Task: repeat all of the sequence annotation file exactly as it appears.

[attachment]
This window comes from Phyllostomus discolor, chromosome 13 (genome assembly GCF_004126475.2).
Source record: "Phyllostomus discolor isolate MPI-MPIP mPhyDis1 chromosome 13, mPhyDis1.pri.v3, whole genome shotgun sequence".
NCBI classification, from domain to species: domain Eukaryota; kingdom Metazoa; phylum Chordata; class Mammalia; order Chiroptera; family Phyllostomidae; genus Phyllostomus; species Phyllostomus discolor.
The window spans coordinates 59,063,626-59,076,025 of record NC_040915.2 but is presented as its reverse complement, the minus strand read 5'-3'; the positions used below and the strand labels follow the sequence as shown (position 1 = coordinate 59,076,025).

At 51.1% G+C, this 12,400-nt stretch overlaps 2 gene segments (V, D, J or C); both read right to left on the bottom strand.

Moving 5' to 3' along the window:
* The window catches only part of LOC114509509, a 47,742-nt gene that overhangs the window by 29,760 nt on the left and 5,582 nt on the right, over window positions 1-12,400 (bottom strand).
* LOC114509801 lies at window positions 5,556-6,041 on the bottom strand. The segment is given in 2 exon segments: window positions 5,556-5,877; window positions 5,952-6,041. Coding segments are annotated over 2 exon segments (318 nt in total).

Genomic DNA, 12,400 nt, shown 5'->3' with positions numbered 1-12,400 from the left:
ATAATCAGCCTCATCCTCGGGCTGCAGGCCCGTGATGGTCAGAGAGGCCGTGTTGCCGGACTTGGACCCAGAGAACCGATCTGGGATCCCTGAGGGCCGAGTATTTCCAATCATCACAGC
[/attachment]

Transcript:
This window comes from Phyllostomus discolor, chromosome 13 (genome assembly GCF_004126475.2).
Source record: "Phyllostomus discolor isolate MPI-MPIP mPhyDis1 chromosome 13, mPhyDis1.pri.v3, whole genome shotgun sequence".
NCBI classification, from domain to species: domain Eukaryota; kingdom Metazoa; phylum Chordata; class Mammalia; order Chiroptera; family Phyllostomidae; genus Phyllostomus; species Phyllostomus discolor.
The window spans coordinates 59,063,626-59,076,025 of record NC_040915.2 but is presented as its reverse complement, the minus strand read 5'-3'; the positions used below and the strand labels follow the sequence as shown (position 1 = coordinate 59,076,025).

At 51.1% G+C, this 12,400-nt stretch overlaps 2 gene segments (V, D, J or C); both read right to left on the bottom strand.

Moving 5' to 3' along the window:
* The window catches only part of LOC114509509, a 47,742-nt gene that overhangs the window by 29,760 nt on the left and 5,582 nt on the right, over window positions 1-12,400 (bottom strand).
* LOC114509801 lies at window positions 5,556-6,041 on the bottom strand. The segment is given in 2 exon segments: window positions 5,556-5,877; window positions 5,952-6,041. Coding segments are annotated over 2 exon segments (318 nt in total).

Genomic DNA, 12,400 nt, shown 5'->3' with positions numbered 1-12,400 from the left:
ATAATCAGCCTCATCCTCGGGCTGCAGGCCCGTGATGGTCAGAGAGGCCGTGTTGCCGGACTTGGACCCAGAGAACCGATCTGGGATCCCTGAGGGCCGAGTATTTCCAATCATCACAGC